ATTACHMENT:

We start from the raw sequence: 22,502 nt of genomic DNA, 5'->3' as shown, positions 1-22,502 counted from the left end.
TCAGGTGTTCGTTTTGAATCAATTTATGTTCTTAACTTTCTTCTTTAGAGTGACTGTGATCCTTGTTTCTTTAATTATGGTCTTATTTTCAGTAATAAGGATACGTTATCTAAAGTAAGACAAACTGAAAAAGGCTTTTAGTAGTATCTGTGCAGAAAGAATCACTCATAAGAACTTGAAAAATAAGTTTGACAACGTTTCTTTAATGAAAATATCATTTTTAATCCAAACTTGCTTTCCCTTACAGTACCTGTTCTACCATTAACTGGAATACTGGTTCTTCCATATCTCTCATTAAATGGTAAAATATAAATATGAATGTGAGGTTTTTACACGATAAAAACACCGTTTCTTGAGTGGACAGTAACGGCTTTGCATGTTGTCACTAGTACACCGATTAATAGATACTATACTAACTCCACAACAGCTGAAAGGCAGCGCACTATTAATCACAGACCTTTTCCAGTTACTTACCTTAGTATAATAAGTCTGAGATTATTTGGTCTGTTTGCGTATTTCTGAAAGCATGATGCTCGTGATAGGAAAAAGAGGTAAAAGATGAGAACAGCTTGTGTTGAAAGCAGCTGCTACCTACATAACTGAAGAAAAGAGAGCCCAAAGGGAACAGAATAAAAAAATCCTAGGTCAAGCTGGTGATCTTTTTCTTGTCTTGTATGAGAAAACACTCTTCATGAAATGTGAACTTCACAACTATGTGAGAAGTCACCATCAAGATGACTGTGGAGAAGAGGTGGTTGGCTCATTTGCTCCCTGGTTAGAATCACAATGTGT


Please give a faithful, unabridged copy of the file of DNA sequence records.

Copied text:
We start from the raw sequence: 22,502 nt of genomic DNA, 5'->3' as shown, positions 1-22,502 counted from the left end.
TCAGGTGTTCGTTTTGAATCAATTTATGTTCTTAACTTTCTTCTTTAGAGTGACTGTGATCCTTGTTTCTTTAATTATGGTCTTATTTTCAGTAATAAGGATACGTTATCTAAAGTAAGACAAACTGAAAAAGGCTTTTAGTAGTATCTGTGCAGAAAGAATCACTCATAAGAACTTGAAAAATAAGTTTGACAACGTTTCTTTAATGAAAATATCATTTTTAATCCAAACTTGCTTTCCCTTACAGTACCTGTTCTACCATTAACTGGAATACTGGTTCTTCCATATCTCTCATTAAATGGTAAAATATAAATATGAATGTGAGGTTTTTACACGATAAAAACACCGTTTCTTGAGTGGACAGTAACGGCTTTGCATGTTGTCACTAGTACACCGATTAATAGATACTATACTAACTCCACAACAGCTGAAAGGCAGCGCACTATTAATCACAGACCTTTTCCAGTTACTTACCTTAGTATAATAAGTCTGAGATTATTTGGTCTGTTTGCGTATTTCTGAAAGCATGATGCTCGTGATAGGAAAAAGAGGTAAAAGATGAGAACAGCTTGTGTTGAAAGCAGCTGCTACCTACATAACTGAAGAAAAGAGAGCCCAAAGGGAACAGAATAAAAAAATCCTAGGTCAAGCTGGTGATCTTTTTCTTGTCTTGTATGAGAAAACACTCTTCATGAAATGTGAACTTCACAACTATGTGAGAAGTCACCATCAAGATGACTGTGGAGAAGAGGTGGTTGGCTCATTTGCTCCCTGGTTAGAATCACAATGTGT